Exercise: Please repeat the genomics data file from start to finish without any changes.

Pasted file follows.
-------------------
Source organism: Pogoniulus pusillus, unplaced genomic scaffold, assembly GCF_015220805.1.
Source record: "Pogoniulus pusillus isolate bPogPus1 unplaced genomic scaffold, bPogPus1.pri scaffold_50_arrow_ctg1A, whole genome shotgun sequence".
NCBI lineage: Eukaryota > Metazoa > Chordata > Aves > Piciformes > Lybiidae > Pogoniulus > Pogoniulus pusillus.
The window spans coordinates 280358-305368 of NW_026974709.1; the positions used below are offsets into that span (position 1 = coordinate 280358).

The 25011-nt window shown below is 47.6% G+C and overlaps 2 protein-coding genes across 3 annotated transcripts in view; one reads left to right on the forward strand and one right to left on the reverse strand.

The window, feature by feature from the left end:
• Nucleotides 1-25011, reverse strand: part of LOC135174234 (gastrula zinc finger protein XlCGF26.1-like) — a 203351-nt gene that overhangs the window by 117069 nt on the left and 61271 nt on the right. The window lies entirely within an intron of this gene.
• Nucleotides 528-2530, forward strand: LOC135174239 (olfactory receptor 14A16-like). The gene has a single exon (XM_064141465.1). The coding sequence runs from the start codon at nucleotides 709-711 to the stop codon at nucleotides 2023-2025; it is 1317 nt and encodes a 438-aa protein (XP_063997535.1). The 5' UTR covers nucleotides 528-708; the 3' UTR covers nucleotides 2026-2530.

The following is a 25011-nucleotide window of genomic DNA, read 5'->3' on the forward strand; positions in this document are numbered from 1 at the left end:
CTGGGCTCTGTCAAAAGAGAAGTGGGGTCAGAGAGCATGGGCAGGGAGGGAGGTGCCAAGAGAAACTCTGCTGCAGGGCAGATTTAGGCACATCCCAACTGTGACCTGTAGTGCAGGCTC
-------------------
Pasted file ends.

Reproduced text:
Source organism: Pogoniulus pusillus, unplaced genomic scaffold, assembly GCF_015220805.1.
Source record: "Pogoniulus pusillus isolate bPogPus1 unplaced genomic scaffold, bPogPus1.pri scaffold_50_arrow_ctg1A, whole genome shotgun sequence".
NCBI lineage: Eukaryota > Metazoa > Chordata > Aves > Piciformes > Lybiidae > Pogoniulus > Pogoniulus pusillus.
The window spans coordinates 280358-305368 of NW_026974709.1; the positions used below are offsets into that span (position 1 = coordinate 280358).

The 25011-nt window shown below is 47.6% G+C and overlaps 2 protein-coding genes across 3 annotated transcripts in view; one reads left to right on the forward strand and one right to left on the reverse strand.

The window, feature by feature from the left end:
• Nucleotides 1-25011, reverse strand: part of LOC135174234 (gastrula zinc finger protein XlCGF26.1-like) — a 203351-nt gene that overhangs the window by 117069 nt on the left and 61271 nt on the right. The window lies entirely within an intron of this gene.
• Nucleotides 528-2530, forward strand: LOC135174239 (olfactory receptor 14A16-like). The gene has a single exon (XM_064141465.1). The coding sequence runs from the start codon at nucleotides 709-711 to the stop codon at nucleotides 2023-2025; it is 1317 nt and encodes a 438-aa protein (XP_063997535.1). The 5' UTR covers nucleotides 528-708; the 3' UTR covers nucleotides 2026-2530.

The following is a 25011-nucleotide window of genomic DNA, read 5'->3' on the forward strand; positions in this document are numbered from 1 at the left end:
CTGGGCTCTGTCAAAAGAGAAGTGGGGTCAGAGAGCATGGGCAGGGAGGGAGGTGCCAAGAGAAACTCTGCTGCAGGGCAGATTTAGGCACATCCCAACTGTGACCTGTAGTGCAGGCTC